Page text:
The recipe hasn't been tested with ready-made tempura flour but it should be fine, just switch it for the same amount of cornstarch and all-purpose flour combined.Can I use still water instead of sparkling and does it have to be chilled?
You can use still water instead of sparkling but the batter may not be as crispy. Chilling first is important for getting super crispy batter. If you have forgotten to chill the water you can place the amount needed for the recipe in the freezer for 10 minutes to chill it quickly.How long do I need to marinate the chicken for?
Marinating the chicken for 15-20 minutes while you prep the other ingredients is sufficient. There is no need to marinade for hours or overnight like there is for other recipes.What's the best way to store chicken tempura or make ahead?
Light and crispy tempura is best eaten fresh. It loses its delicious crisp texture very quickly when it starts to cool and when chilled in the fridge. That said, it's safe to store leftover chicken tempura in the fridge for 2-3 days. The best way to revive it is using an air fryer or in the oven, but it will lose most of its crispy texture, so it's best to only cook what you plan to eat.Can I make chicken tempura in the air fryer?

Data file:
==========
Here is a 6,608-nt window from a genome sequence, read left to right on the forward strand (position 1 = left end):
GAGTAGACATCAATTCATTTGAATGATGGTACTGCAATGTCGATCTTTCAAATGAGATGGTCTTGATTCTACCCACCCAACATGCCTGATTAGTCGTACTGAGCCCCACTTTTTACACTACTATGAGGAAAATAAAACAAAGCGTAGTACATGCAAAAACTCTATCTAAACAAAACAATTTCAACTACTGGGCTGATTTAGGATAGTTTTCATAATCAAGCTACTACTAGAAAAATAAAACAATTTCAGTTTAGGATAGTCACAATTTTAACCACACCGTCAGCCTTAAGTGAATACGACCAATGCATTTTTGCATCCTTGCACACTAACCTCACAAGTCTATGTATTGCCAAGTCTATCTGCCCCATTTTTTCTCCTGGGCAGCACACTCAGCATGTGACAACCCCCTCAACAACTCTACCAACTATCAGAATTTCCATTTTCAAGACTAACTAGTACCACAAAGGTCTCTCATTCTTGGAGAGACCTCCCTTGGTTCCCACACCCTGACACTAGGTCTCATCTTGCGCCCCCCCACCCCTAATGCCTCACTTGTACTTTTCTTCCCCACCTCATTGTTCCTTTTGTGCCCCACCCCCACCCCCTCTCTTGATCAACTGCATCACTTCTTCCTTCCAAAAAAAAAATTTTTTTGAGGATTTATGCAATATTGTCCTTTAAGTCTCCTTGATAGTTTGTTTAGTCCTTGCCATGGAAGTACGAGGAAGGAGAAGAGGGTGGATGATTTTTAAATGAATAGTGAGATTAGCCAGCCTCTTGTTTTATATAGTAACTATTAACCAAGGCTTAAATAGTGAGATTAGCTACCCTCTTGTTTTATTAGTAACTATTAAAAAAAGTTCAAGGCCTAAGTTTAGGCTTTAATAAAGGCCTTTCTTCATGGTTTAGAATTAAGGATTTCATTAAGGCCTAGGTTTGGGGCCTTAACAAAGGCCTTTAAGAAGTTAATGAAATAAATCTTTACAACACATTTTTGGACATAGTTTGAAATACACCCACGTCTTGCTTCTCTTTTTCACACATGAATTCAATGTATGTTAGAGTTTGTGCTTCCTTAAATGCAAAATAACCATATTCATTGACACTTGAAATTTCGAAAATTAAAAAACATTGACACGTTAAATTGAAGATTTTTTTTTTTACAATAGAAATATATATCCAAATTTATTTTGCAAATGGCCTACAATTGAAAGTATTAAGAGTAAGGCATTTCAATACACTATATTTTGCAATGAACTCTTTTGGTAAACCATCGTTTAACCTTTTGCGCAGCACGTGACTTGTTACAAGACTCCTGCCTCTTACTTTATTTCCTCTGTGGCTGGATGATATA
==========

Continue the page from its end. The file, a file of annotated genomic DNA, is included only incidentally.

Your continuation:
While there are many fried dishes that can be recreated in the air fryer and oven, tempura isn't one of them. The distinct light and crispy batter can only be achieved by deep-frying in oil at a specific temperature.Why isn't my chicken tempura crispy?
There are several reasons why tempura batter might not crisp up nicely. These include not chilling the batter ingredients and keeping them cool during the cooking process, frying at lower temperatures, and cooling on a board or plate instead of a wire rack.
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Japanese Chicken Tempura With Light And Crispy Batter
- ▢ 2 large chicken breasts (approx 5oz or 150g each) (Note 1)
- ▢ 1 tsp ginger grated
- ▢ 1 clove garlic grated
- ▢ 1 tbsp soy sauce
- ▢ 1 tbsp sake or water
- ▢ 1/4 tsp white or black pepper
- ▢ 3-4 cups neutral oil (Note 2)
- ▢ 1/3 cup all-purpose/plain flour (Note 3)
- ▢ 1/3 cup cornflour/cornstarch
- ▢ 1 egg fridge temperature
- ▢ 1/3 cup sparkling water chilled (Note 4)
- ▢ ice
- ▢ ponzu to serve (Note 5)